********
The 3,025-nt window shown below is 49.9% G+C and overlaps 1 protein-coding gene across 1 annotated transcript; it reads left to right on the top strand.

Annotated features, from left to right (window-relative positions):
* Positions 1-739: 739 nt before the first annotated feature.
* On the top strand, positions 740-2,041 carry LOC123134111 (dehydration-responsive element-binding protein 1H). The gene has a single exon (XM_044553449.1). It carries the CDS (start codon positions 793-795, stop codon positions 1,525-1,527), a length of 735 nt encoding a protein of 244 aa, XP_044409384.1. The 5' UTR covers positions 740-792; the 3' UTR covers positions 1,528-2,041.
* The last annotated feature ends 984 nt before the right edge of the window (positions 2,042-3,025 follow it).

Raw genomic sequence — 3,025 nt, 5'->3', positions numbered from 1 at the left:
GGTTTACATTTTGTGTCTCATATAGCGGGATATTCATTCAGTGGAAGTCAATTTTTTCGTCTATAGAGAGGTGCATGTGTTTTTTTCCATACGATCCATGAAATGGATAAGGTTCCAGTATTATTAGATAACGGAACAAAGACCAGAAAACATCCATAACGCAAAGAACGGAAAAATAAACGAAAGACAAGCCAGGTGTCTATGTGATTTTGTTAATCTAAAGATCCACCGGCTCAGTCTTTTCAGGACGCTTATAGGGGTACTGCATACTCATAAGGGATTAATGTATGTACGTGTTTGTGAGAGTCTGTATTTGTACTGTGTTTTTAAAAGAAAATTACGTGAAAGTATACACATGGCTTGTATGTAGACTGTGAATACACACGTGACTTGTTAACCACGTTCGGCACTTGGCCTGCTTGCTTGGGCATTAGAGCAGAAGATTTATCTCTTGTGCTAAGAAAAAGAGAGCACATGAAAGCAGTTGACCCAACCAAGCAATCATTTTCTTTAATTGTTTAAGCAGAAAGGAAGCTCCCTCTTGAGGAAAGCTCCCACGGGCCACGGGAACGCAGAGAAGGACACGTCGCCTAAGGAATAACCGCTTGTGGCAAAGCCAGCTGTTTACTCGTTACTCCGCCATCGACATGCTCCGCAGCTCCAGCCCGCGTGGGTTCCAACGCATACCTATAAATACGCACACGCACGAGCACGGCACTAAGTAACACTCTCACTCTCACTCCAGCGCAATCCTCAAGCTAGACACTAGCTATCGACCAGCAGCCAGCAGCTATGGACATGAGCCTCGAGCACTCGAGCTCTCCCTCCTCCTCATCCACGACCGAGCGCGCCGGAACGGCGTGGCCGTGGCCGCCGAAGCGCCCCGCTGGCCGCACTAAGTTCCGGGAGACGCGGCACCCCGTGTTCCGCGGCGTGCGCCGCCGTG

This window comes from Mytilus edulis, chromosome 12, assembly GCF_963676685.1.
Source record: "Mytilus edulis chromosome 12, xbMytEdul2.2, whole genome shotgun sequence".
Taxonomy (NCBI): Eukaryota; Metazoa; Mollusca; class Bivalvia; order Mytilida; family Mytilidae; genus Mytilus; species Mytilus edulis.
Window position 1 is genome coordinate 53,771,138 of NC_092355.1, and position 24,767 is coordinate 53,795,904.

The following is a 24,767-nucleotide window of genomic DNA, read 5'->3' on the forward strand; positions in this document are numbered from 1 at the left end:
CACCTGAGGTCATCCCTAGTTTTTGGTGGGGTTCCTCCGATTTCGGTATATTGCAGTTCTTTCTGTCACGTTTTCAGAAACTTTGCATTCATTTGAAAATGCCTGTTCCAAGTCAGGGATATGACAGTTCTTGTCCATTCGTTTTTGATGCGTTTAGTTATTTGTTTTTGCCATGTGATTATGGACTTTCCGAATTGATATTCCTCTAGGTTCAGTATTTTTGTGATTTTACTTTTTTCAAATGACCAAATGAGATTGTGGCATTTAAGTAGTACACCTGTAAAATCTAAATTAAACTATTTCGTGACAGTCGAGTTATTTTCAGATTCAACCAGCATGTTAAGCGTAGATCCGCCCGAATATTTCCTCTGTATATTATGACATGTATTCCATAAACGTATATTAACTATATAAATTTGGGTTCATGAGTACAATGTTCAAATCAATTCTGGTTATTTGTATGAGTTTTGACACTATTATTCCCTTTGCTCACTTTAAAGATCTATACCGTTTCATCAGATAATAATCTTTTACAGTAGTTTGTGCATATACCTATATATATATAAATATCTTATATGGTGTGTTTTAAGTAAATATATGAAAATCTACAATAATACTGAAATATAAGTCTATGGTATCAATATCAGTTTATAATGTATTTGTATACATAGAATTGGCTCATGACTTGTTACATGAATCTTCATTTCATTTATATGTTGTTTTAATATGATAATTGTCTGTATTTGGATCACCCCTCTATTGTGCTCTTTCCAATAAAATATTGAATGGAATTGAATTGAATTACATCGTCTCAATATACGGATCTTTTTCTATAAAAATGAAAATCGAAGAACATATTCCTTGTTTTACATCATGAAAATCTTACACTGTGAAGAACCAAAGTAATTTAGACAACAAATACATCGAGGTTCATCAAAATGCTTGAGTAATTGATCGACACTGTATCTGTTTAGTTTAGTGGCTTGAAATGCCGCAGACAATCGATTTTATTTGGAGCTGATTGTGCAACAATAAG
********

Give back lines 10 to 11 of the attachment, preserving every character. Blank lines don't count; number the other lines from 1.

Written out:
Taxonomy (NCBI): Eukaryota; Metazoa; Mollusca; class Bivalvia; order Mytilida; family Mytilidae; genus Mytilus; species Mytilus edulis.
Window position 1 is genome coordinate 53,771,138 of NC_092355.1, and position 24,767 is coordinate 53,795,904.